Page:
Holiday Flea expects $1 million economic impact over four days

When The Denver Flea presents the four-day Holiday Flea Dec. 3-6 in Globeville, not only will the market bring in 40,000 shoppers, it is expected to have an economic impact of $1 million.

The economic impact figure is based on the cost to host the event, including contractors for lighting, rentals and heat; what vendors pay to rent space; and consumer spending at the event and in the surrounding neighborhood.

"The Denver Flea is the only event of its kind in Colorado providing a sustainable support system and launching pad for 180 growing entrepreneurs and small businesses," says Blake Adams, who launched The Denver Flea in May 2014 with partners Casey Berry and PJ Hoberman.

The Denver Flea’s efforts to support local companies is paying off for vendors like Kelly Perkins, founder Spinster Sisters. Perkins says the $10,000 in sales she had during the first market far exceeded her expectations. 

"Somehow the Flea team has gathered exactly the perfect demographic for our handcrafted, all-natural skincare products," Perkins says. "The exposure we have received at the Flea markets has really helped grow our brand in the Denver area. We’ve even won some wholesale gift boutique customers from the market. Not only are the markets really fun, but our sales have consistently exceeded our expectations each time we have participated."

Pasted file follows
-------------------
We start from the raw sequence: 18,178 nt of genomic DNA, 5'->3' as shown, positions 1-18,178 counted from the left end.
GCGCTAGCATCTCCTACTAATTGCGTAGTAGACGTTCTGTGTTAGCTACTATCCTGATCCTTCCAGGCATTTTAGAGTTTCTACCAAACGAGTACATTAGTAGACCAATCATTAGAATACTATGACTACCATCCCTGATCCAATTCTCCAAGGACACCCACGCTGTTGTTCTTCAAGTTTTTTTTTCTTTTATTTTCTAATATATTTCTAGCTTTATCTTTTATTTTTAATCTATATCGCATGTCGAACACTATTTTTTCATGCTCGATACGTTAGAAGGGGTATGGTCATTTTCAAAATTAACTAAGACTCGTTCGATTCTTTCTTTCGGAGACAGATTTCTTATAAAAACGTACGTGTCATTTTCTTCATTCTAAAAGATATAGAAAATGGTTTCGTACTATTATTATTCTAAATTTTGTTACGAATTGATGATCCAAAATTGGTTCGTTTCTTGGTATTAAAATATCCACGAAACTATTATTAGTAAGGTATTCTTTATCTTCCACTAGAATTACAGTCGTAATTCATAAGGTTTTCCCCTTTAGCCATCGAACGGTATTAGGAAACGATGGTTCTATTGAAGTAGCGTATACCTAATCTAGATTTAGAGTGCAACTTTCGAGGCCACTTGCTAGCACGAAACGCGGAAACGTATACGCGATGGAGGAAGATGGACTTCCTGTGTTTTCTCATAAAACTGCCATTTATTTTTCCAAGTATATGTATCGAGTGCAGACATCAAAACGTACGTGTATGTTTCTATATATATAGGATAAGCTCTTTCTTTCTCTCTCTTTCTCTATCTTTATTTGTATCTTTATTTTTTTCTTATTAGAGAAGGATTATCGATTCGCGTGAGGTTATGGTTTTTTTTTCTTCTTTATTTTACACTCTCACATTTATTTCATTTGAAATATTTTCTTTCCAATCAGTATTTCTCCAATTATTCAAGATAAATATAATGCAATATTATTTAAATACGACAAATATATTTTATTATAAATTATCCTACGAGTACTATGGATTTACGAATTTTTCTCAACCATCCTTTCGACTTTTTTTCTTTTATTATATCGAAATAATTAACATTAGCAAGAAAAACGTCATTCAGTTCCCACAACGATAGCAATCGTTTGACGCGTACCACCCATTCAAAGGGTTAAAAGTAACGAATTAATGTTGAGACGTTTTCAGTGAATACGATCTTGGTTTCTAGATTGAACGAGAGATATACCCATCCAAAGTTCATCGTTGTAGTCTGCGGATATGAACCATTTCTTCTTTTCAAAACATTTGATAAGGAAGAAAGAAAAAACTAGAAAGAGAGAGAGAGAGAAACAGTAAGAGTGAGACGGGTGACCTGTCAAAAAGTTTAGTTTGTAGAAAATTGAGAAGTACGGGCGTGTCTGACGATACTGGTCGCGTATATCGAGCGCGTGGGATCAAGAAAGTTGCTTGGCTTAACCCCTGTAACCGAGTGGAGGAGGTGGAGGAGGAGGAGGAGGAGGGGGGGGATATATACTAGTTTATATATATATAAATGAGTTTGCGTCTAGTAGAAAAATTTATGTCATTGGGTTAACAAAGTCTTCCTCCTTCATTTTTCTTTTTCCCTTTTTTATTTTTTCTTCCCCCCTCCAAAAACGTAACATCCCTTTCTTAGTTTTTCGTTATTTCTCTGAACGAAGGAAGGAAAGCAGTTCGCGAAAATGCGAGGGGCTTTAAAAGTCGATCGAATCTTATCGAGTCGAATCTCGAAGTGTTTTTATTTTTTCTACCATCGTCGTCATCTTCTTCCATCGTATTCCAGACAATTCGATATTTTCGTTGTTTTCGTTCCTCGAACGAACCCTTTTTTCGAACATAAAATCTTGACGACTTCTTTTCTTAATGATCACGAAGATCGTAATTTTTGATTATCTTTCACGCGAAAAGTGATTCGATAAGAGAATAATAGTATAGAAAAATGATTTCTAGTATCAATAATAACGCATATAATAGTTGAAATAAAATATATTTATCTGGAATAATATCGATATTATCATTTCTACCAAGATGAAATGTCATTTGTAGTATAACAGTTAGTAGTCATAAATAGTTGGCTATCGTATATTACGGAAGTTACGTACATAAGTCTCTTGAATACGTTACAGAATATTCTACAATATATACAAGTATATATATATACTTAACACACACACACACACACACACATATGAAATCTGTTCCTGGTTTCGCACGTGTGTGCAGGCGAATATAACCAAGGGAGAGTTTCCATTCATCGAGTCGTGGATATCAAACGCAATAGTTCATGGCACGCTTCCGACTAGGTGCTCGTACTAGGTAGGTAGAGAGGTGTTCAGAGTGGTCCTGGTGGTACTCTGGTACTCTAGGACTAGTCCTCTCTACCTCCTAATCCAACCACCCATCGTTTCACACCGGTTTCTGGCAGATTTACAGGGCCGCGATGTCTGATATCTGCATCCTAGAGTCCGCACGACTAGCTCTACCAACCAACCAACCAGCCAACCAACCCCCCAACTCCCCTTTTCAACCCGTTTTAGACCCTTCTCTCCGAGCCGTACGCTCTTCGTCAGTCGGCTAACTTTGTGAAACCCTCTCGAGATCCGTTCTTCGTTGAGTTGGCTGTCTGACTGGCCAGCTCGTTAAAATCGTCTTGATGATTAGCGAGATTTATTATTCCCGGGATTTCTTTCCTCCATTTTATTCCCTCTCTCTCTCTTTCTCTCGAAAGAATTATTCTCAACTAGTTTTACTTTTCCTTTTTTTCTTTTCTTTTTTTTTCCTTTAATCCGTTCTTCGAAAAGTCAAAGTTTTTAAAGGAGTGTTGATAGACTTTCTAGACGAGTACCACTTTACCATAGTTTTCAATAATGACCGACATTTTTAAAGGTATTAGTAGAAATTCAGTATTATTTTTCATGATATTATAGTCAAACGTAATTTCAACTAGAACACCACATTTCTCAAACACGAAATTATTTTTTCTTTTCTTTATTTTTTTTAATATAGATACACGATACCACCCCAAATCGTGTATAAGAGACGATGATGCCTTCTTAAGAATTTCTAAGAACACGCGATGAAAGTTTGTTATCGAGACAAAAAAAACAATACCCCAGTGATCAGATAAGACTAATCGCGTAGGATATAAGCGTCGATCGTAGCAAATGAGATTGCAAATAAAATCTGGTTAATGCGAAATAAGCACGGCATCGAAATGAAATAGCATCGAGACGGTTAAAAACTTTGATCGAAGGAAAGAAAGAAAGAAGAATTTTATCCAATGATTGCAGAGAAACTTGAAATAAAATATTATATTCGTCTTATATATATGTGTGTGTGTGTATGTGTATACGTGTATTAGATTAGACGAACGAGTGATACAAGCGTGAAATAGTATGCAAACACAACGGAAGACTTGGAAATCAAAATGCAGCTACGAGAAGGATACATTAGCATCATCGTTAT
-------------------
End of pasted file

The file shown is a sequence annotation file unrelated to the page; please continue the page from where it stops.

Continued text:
It’s not just those vendors participating in the Flea markets that benefit. Neighboring businesses and real estate owners also see increased activity during the events. In a 2002 survey of more than 800 customers from a variety of indoor and open-air markets nationwide, the Project for Public Spaces found that 60 percent of market shoppers also visited nearby stores on the same day. Of those shoppers, 60 percent said they visited the additional stores only on days they visit the market.

"The weekend of Denver Flea brought us an estimated 15 to 20 percent increase in traffic and sales for the weekend," says Jennie Richau of Epic Brewing Co. "The increase in business is appreciated; however, what we enjoyed most is seeing guests come in who had never been to Epic before."

Sonia Danielsen, owner of Bindery on Blake where the first Denver Flea was held, said the market exposed her real estate development project to potential tenants.

"Before the Flea, no one know about Bindery on Blake or where it was," Danielsen says. "Now I say Bindery on Blake, and the response is, 'Is that where The Denver Flea was?’ We are now 100 percent leased for office and retail. It would not have happened without the Flea."

The Holiday Flea will be held Dec. 3-6 at the former Denver Post production facility at 4400 Fox St. For more information, visit

Contact Confluence Denver Development News Editor Margaret Jackson with tips and leads for future stories at
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